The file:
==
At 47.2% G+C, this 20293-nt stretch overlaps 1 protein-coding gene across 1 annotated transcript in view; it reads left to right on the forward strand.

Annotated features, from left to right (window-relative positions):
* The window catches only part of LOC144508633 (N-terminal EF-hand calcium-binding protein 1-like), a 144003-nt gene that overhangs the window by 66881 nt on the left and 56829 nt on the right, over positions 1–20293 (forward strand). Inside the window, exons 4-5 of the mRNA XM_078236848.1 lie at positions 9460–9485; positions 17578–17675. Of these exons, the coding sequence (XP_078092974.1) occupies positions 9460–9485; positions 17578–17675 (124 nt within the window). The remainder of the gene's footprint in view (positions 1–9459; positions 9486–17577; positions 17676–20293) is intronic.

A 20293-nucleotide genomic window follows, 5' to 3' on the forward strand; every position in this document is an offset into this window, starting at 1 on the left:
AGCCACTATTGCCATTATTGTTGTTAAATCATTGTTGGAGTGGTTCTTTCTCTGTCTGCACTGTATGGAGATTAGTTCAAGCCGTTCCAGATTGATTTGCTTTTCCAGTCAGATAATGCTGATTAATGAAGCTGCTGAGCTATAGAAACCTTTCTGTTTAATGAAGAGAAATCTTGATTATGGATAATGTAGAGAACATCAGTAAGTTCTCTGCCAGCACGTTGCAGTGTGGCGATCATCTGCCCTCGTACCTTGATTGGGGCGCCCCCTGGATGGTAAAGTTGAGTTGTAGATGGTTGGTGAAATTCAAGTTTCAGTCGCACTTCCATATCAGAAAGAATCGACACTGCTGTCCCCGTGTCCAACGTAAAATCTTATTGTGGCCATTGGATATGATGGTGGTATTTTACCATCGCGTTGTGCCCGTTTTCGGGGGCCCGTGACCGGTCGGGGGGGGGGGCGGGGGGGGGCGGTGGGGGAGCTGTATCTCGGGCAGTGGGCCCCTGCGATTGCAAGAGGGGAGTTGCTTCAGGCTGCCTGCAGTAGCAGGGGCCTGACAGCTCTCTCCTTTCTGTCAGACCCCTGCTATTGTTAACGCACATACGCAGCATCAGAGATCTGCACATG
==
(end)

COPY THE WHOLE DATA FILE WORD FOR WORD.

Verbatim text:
At 47.2% G+C, this 20293-nt stretch overlaps 1 protein-coding gene across 1 annotated transcript in view; it reads left to right on the forward strand.

Annotated features, from left to right (window-relative positions):
* The window catches only part of LOC144508633 (N-terminal EF-hand calcium-binding protein 1-like), a 144003-nt gene that overhangs the window by 66881 nt on the left and 56829 nt on the right, over positions 1–20293 (forward strand). Inside the window, exons 4-5 of the mRNA XM_078236848.1 lie at positions 9460–9485; positions 17578–17675. Of these exons, the coding sequence (XP_078092974.1) occupies positions 9460–9485; positions 17578–17675 (124 nt within the window). The remainder of the gene's footprint in view (positions 1–9459; positions 9486–17577; positions 17676–20293) is intronic.

A 20293-nucleotide genomic window follows, 5' to 3' on the forward strand; every position in this document is an offset into this window, starting at 1 on the left:
AGCCACTATTGCCATTATTGTTGTTAAATCATTGTTGGAGTGGTTCTTTCTCTGTCTGCACTGTATGGAGATTAGTTCAAGCCGTTCCAGATTGATTTGCTTTTCCAGTCAGATAATGCTGATTAATGAAGCTGCTGAGCTATAGAAACCTTTCTGTTTAATGAAGAGAAATCTTGATTATGGATAATGTAGAGAACATCAGTAAGTTCTCTGCCAGCACGTTGCAGTGTGGCGATCATCTGCCCTCGTACCTTGATTGGGGCGCCCCCTGGATGGTAAAGTTGAGTTGTAGATGGTTGGTGAAATTCAAGTTTCAGTCGCACTTCCATATCAGAAAGAATCGACACTGCTGTCCCCGTGTCCAACGTAAAATCTTATTGTGGCCATTGGATATGATGGTGGTATTTTACCATCGCGTTGTGCCCGTTTTCGGGGGCCCGTGACCGGTCGGGGGGGGGGGCGGGGGGGGGCGGTGGGGGAGCTGTATCTCGGGCAGTGGGCCCCTGCGATTGCAAGAGGGGAGTTGCTTCAGGCTGCCTGCAGTAGCAGGGGCCTGACAGCTCTCTCCTTTCTGTCAGACCCCTGCTATTGTTAACGCACATACGCAGCATCAGAGATCTGCACATG